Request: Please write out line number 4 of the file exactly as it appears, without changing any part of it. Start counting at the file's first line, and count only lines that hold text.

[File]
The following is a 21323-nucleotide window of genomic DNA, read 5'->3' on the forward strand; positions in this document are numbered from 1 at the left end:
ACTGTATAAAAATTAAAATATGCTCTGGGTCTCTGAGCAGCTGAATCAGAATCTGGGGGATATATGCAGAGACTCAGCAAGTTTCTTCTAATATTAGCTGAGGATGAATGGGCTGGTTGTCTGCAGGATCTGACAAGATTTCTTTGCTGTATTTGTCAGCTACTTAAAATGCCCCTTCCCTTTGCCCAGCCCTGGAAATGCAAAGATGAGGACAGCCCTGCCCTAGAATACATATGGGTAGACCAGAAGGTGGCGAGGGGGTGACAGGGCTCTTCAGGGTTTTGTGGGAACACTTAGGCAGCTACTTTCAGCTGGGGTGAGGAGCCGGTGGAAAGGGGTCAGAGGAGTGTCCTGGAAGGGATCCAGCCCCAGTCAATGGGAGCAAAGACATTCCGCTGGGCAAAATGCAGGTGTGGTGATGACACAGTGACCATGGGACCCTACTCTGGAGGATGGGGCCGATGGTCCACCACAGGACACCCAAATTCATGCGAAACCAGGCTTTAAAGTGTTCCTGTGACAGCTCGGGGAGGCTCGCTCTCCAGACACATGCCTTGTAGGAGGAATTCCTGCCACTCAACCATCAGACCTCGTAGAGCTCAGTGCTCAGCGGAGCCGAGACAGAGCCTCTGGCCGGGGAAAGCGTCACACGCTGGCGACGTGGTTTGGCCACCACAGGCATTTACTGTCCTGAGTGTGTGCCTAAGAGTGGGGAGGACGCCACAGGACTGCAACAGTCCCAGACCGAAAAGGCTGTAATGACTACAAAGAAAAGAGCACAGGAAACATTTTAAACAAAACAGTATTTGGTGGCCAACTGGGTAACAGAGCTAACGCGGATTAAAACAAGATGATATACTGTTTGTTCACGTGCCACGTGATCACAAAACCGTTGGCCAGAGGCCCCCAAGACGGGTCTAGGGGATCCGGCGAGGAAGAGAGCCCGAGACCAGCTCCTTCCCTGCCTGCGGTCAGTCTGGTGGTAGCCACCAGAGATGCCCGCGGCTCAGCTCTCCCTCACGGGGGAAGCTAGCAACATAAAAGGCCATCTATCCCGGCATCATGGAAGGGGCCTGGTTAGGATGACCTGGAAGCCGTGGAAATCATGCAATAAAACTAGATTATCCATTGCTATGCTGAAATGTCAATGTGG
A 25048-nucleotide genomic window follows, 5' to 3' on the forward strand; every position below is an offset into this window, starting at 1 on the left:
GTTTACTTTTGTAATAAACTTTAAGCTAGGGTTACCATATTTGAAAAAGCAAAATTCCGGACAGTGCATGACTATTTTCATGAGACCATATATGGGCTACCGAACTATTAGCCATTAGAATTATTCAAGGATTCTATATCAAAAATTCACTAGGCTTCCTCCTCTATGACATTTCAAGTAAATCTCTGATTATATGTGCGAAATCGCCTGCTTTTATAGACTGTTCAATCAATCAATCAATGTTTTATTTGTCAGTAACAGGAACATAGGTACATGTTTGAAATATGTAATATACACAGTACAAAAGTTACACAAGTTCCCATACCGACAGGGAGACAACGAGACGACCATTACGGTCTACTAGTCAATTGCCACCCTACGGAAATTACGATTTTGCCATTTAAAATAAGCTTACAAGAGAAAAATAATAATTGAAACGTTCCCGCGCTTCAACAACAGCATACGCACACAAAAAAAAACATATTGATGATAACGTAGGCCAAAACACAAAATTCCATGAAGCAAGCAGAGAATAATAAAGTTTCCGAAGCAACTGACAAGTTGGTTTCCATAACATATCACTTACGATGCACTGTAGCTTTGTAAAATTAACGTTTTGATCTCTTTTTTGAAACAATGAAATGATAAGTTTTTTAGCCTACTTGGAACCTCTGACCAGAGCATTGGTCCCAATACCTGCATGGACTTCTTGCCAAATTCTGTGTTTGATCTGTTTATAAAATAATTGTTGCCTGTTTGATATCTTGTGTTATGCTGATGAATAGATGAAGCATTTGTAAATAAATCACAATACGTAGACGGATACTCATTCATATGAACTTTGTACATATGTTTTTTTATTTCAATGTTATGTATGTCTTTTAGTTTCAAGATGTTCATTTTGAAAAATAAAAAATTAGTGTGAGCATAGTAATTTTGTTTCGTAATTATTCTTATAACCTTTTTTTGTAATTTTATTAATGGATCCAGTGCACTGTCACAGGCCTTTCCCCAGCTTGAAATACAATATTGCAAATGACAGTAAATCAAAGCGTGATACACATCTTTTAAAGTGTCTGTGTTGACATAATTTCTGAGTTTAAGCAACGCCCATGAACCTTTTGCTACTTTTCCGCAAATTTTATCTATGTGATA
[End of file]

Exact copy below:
GTTTACTTTTGTAATAAACTTTAAGCTAGGGTTACCATATTTGAAAAAGCAAAATTCCGGACAGTGCATGACTATTTTCATGAGACCATATATGGGCTACCGAACTATTAGCCATTAGAATTATTCAAGGATTCTATATCAAAAATTCACTAGGCTTCCTCCTCTATGACATTTCAAGTAAATCTCTGATTATATGTGCGAAATCGCCTGCTTTTATAGACTGTTCAATCAATCAATCAATGTTTTATTTGTCAGTAACAGGAACATAGGTACATGTTTGAAATATGTAATATACACAGTACAAAAGTTACACAAGTTCCCATACCGACAGGGAGACAACGAGACGACCATTACGGTCTACTAGTCAATTGCCACCCTACGGAAATTACGATTTTGCCATTTAAAATAAGCTTACAAGAGAAAAATAATAATTGAAACGTTCCCGCGCTTCAACAACAGCATACGCACACAAAAAAAAACATATTGATGATAACGTAGGCCAAAACACAAAATTCCATGAAGCAAGCAGAGAATAATAAAGTTTCCGAAGCAACTGACAAGTTGGTTTCCATAACATATCACTTACGATGCACTGTAGCTTTGTAAAATTAACGTTTTGATCTCTTTTTTGAAACAATGAAATGATAAGTTTTTTAGCCTACTTGGAACCTCTGACCAGAGCATTGGTCCCAATACCTGCATGGACTTCTTGCCAAATTCTGTGTTTGATCTGTTTATAAAATAATTGTTGCCTGTTTGATATCTTGTGTTATGCTGATGAATAGATGAAGCATTTGTAAATAAATCACAATACGTAGACGGATACTCATTCATATGAACTTTGTACATATGTTTTTTTATTTCAATGTTATGTATGTCTTTTAGTTTCAAGATGTTCATTTTGAAAAATAAAAAATTAGTGTGAGCATAGTAATTTTGTTTCGTAATTATTCTTATAACCTTTTTTTGTAATTTTATTAATGGATCCAGTGCACTGTCACAGGCCTTTCCCCAGCTTGAAATACAATATTGCAAATGACAGTAAATCAAAGCGTGATACACATCTTTTAAAGTGTCTGTGTTGACATAATTTCTGAGTTTAAGCAACGCCCATGAACCTTTTGCTACTTTTCCGCAAATTTTATCTATGTGATA